The Apple Barn
Closing for the season 5:00 PM November 12th.
Daily 10:00 AM - 5:00 PM
Stop in and visit our Apple Barn, see our Antique Apple Grater and pick up some Apples, Pumpkins, Squash, Sweet Apple Cider and more.
We do not offer U-Pick, we do all the work for you :)
There will be lots of Apples perfect for Snacking or grab a big bag of Utilities perfect for doing your own Baking.
We will do our best to have Baked Goods available, but they go quick so PLACE YOUR ORDER before you stop by.
Apples will be in the barn as soon as each variety is at its peak ripeness. The following is a list of our varieties in the order they will be available in the barn.
Juicy, tangy and aromatic. An all-time favorite for fresh eating and baking.
Nothing evokes fall better than the aromatic fragrance of McIntosh apples. This variety has been enjoyed since 1811 when John McIntosh discovered the first seedling. McIntosh apples grow particularly well in New York’s cool climate.
A great choice for snacking, Gala is a variety developed in New Zealand. It's got the mild flavor that "picky eaters" prefer, plus a striking bright yellow-red color that also makes it visually appealing.
Sometimes the name of an apple says it all. Honeycrisp apples are honey sweet (with a touch of tart) and amazingly crisp. Kids love the taste, and it’s easy to see why this recent variety has continued to grow in popularity since its 1991 introduction in Minnesota.
Pound Sweet, is a large, squarish, ribbed yellow to green apple with a golden brown blush on the sunny side. Patches of russeting at the top are common. The surface is covered with many raised lenticels, natural spotting on the peel that allows respiration. Its firm. cream-colored flesh offers a crisp sweetness apple but mild flavor.
Picture a fresh fruit cup featuring beautiful, snow-white apples. It’s likely made with Cortland, New York’s very best salad apple. This great, all-purpose apple was developed at the New York State Agricultural Experiment Station in Geneva in 1898.
Looking for a perfect, no-fat dessert that will satisfy your sweet tooth? Macoun is the answer, but make sure you get yours at the right time, as these special apples are only available in the fall. Macoun was developed at the New York State Agricultural Experiment Station in Geneva in 1932, and is named for a famous Canadian fruit breeder.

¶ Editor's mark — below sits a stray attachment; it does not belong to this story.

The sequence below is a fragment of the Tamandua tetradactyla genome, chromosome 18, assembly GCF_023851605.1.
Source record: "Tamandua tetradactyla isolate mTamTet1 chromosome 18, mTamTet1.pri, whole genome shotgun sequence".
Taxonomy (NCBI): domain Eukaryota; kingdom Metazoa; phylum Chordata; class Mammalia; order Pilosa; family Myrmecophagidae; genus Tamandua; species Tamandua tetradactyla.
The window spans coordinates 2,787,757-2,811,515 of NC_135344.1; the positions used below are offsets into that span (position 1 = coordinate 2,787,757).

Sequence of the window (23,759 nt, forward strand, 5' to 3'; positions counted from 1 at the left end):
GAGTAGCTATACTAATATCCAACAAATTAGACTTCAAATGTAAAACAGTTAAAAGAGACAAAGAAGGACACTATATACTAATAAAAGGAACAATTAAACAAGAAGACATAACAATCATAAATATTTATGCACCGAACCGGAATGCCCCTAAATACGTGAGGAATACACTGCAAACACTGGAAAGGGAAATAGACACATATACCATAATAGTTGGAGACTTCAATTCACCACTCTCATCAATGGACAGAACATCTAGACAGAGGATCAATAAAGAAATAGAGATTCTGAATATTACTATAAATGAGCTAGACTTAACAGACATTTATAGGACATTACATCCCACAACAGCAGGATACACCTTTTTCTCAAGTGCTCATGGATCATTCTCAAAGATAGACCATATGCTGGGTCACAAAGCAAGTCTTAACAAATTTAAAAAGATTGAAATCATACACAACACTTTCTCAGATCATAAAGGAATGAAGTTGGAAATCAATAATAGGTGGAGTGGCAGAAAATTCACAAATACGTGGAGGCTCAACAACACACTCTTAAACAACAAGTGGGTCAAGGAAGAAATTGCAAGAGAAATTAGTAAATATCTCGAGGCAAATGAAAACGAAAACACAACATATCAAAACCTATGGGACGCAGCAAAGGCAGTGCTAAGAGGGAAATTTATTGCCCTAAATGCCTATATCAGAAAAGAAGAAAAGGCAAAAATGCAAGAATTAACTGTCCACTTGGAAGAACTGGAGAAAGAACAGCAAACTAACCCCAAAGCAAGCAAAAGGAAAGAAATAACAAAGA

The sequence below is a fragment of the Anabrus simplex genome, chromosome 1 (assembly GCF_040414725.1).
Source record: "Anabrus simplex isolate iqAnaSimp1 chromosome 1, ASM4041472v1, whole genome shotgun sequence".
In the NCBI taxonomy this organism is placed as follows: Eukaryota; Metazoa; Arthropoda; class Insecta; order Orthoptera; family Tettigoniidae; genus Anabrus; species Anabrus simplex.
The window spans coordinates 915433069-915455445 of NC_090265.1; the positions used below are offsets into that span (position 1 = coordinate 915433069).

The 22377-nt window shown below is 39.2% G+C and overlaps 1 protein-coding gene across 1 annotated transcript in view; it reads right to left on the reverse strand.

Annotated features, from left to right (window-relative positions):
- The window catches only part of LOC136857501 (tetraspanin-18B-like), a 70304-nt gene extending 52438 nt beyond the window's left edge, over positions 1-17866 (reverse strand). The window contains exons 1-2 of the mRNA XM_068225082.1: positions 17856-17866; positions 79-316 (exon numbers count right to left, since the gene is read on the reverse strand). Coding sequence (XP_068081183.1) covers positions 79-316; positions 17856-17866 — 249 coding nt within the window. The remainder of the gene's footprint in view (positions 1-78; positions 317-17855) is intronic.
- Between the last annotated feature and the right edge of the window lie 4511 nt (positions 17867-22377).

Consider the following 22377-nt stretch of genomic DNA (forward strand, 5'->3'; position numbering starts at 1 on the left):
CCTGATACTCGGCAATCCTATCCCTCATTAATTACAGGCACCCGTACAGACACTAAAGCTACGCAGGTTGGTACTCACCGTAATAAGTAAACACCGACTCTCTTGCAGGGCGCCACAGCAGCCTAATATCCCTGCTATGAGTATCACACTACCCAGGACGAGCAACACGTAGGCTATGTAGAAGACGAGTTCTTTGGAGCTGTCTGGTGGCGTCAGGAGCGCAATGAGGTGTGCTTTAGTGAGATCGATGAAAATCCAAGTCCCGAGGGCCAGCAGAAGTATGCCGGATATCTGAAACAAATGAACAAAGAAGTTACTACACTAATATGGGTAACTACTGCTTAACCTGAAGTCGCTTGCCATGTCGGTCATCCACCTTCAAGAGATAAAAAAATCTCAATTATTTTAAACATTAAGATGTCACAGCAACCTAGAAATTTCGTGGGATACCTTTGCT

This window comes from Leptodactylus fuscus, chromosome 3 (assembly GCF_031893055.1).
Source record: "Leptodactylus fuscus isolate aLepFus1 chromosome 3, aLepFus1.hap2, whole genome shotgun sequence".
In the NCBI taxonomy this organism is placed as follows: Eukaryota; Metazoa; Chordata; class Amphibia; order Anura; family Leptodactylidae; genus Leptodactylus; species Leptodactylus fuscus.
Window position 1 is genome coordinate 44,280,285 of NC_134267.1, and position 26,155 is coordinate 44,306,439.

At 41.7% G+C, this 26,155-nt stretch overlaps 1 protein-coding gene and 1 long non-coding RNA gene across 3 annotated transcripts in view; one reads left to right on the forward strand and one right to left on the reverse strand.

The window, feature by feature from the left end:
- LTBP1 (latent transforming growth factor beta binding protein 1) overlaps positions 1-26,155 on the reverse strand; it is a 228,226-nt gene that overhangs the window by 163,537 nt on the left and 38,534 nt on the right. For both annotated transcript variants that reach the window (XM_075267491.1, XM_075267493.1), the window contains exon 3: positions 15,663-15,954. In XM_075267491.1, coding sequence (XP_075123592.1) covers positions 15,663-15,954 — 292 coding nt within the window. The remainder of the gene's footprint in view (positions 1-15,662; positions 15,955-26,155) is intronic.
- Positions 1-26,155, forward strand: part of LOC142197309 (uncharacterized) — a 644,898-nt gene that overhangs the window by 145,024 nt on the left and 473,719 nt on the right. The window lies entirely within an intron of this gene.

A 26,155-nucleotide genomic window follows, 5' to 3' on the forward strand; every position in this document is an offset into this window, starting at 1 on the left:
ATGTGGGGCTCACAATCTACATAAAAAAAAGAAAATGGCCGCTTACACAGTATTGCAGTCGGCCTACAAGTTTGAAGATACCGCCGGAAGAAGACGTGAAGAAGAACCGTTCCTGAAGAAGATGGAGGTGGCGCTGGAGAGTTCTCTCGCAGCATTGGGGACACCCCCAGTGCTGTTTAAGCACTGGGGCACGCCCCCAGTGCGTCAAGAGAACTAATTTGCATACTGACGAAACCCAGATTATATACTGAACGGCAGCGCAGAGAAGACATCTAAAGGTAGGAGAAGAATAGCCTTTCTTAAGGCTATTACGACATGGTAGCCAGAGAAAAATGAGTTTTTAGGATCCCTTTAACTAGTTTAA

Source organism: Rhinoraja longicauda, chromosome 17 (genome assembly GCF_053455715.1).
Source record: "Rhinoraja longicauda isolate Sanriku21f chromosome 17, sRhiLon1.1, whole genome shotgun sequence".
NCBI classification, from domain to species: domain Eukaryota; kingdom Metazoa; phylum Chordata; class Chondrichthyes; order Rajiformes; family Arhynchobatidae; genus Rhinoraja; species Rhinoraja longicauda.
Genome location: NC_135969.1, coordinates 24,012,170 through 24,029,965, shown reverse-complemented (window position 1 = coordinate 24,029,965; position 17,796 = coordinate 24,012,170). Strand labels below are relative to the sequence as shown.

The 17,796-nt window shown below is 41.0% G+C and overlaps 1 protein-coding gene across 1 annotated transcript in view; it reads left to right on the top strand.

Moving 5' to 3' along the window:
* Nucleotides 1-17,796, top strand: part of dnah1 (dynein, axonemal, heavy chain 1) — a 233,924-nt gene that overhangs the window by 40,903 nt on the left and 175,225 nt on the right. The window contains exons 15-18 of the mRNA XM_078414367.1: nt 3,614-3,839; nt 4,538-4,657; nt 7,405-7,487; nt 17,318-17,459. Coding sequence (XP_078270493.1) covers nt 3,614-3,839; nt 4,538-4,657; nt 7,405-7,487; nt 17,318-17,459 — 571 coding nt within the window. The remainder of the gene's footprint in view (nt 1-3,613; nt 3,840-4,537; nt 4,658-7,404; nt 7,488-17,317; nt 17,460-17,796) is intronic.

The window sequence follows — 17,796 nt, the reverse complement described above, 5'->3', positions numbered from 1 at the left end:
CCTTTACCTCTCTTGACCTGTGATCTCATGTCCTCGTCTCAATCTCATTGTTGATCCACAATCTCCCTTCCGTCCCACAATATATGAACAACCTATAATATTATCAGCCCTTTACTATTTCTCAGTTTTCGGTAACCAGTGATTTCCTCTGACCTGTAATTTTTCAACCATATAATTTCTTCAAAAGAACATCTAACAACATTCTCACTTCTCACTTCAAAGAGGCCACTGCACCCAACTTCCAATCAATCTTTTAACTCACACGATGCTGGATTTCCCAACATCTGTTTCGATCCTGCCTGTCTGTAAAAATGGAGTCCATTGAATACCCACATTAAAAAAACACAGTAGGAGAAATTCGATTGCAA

With the popular Red Delicious and McIntosh for parents, Empire was destined to be a hit when it was developed at Cornell University in the ‘40s. It's a sweet-tart combination that's very versatile.
These popular, mildly sweet apples are grown across the country, but only a New York Red Delicious has the slight tartness that gives this apple flavorful depth. If you haven’t tried a New York Red Delicious, you haven’t tried what we consider the best Delicious.
Ever hear that Golden Delicious is the yellow cousin of the popular Red Delicious apple? Actually, they are related in name only, but this honey sweet apple is a special treat all on its own.
If you love the old-fashioned goodness of baked apples, Idareds are excellent, as they hold their shape perfectly and look beautiful on the table. Developed in Idaho, it’s a cross between two old-time New York apples, Jonathan and Wagener, that were first grown in Penn Yan in 1791.
An ever-popular cooking, fresh eating, drying, and juice apple, Northern Spy is a larger than average apple with a deep, pink-red skin and red striping. Its strong, sweet flavor and crisp texture make it an overall favorite. The first seed of Northern Spy came from Salisbury, Connecticut around 1800, and it was first grown by Heman Chapin of East Bloomfield, New York.
Crisp and juicy. Good balance of tart and sweet. Perfect for baking, sautéing and snacking.
Great-looking fried apple slices, sitting next to a pork chop, are probably Romes. These superb apples retain their shape and tart flavor beautifully when cooked. This old-time variety originated in Ohio in 1816 but is widely grown in New York State.
Descriptions and images provided by Apples from NY and New England Apples. Visit www.applesfromny.com or newenglandapples.org to learn more about your favorite apple varieties!